We all thoroughly enjoyed the course and learned a lot of new skills along the way. My biggest take away was discovering just how maneoverable two engines can make a yacht when applied correctly.
We were lucky enough to book Lutine for the weekend at the end of Cowes Week, with Paul May as skipper and a crew of 8 Oxted Offshore members. Lutine was carrying her full racing sail wardrobe, so an exciting weekend beckoned, especially when a low developed off the Scottish coast on Friday and delivered lively winds all weekend! Peter Puttock takes up the story:
After the rain and variable weather of our Round Britain trip in 2017 – 2018 we determined to go south for the sunshine in 2019, leaving Port Solent on Sunday 2 June.
After a very short “night” in Cowes, we battled into a fresh south westerly breeze at 4am towards the Needles bearing away for Cherbourg, which we reached 15 hours later. We were delayed there by storms for 3 days but eventually made it to St Peter Port, Guernsey (another 42 miles) with enough wind and not too much rain, arriving in time to take wine on board another boat we knew. However, our berth inside Victoria Marina exposed our stern to both wind and waves as soon as the tide allowed water over the sill and we spent an uncomfortable 48 hours there.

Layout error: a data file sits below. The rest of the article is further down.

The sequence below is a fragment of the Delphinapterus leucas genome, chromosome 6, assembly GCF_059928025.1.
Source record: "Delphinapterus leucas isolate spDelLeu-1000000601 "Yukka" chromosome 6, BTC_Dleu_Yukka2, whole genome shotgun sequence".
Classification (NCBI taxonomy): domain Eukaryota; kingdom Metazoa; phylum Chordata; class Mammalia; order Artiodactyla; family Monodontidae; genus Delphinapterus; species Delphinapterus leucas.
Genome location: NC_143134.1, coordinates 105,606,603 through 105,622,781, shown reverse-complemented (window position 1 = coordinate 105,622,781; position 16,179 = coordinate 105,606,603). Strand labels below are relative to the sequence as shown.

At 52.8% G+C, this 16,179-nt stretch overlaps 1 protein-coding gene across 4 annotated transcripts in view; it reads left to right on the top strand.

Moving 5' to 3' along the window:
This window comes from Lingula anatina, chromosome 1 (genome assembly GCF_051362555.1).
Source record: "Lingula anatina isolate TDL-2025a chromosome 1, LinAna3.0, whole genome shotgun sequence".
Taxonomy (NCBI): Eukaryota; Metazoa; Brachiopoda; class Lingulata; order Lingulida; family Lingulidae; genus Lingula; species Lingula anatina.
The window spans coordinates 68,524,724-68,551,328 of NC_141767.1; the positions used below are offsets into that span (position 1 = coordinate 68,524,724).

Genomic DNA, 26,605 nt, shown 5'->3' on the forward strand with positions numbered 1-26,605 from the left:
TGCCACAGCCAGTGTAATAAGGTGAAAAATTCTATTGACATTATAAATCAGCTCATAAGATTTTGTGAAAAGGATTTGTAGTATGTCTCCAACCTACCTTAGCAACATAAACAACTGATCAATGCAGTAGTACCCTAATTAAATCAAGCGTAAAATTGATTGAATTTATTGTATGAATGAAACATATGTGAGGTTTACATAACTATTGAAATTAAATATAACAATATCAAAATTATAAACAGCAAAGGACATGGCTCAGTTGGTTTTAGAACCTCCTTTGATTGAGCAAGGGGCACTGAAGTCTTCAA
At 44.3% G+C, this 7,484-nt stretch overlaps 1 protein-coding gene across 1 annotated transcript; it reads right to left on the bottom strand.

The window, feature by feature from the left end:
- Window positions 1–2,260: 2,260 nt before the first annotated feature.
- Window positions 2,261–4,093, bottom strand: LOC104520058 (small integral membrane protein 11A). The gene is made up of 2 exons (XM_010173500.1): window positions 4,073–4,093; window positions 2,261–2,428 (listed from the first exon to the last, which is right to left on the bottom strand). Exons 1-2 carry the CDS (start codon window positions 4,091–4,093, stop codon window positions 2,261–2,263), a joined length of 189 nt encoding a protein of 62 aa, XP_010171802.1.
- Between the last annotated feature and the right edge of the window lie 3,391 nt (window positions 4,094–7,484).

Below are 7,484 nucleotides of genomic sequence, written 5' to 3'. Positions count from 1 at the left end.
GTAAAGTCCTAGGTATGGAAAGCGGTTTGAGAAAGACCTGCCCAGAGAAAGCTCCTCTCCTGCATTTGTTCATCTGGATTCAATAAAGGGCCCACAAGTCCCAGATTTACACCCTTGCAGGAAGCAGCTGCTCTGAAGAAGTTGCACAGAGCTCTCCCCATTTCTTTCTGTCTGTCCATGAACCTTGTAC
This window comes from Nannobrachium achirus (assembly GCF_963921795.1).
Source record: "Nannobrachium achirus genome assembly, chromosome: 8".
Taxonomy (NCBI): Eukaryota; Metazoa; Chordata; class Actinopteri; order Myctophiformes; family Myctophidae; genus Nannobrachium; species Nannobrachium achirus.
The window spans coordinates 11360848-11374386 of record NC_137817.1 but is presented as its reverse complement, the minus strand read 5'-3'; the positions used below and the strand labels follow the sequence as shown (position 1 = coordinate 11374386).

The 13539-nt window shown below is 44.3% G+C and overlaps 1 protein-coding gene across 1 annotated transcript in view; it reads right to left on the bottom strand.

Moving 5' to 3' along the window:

Bill and Anne Lewis cast off from Lymington Yacht Haven in their Oyster Heritage “Musyk” in early June to cruise down to the West Country with the main aim of being in Falmouth by the end of the month for various commitments and then heading off to the Isles of Scilly for an extended stay, before deciding where next?
Update on 30 June 2019
We moved on board Musyk in the second week of June as planned. We wanted a suitable wind to move us in the direction of the West Country to arrive in good time for Anne’s family gathering in Truro on 29 June. Good weather windows were hard to come by, with plenty of unsettled weather forecast for a prolonged period. So we took the first opportunity to head out of the Solent, departing at 4.50 am on a lovely sunny Sunday morning. We hoped to make Dartmouth by 10 pm, knowing that we would have to motor all the way in the light westerly winds. A clean bottom (Musyk’s) and a strong spring tide used to best advantage got us to Dartmouth in record time so we were tied up and enjoying our arrival beer by 6.10 pm. Two minutes later the harbour master arrived to collect his dues – prompt as ever! Interestingly a yacht which left the Solent just ahead of us and took a more inshore route arrived just minutes behind us.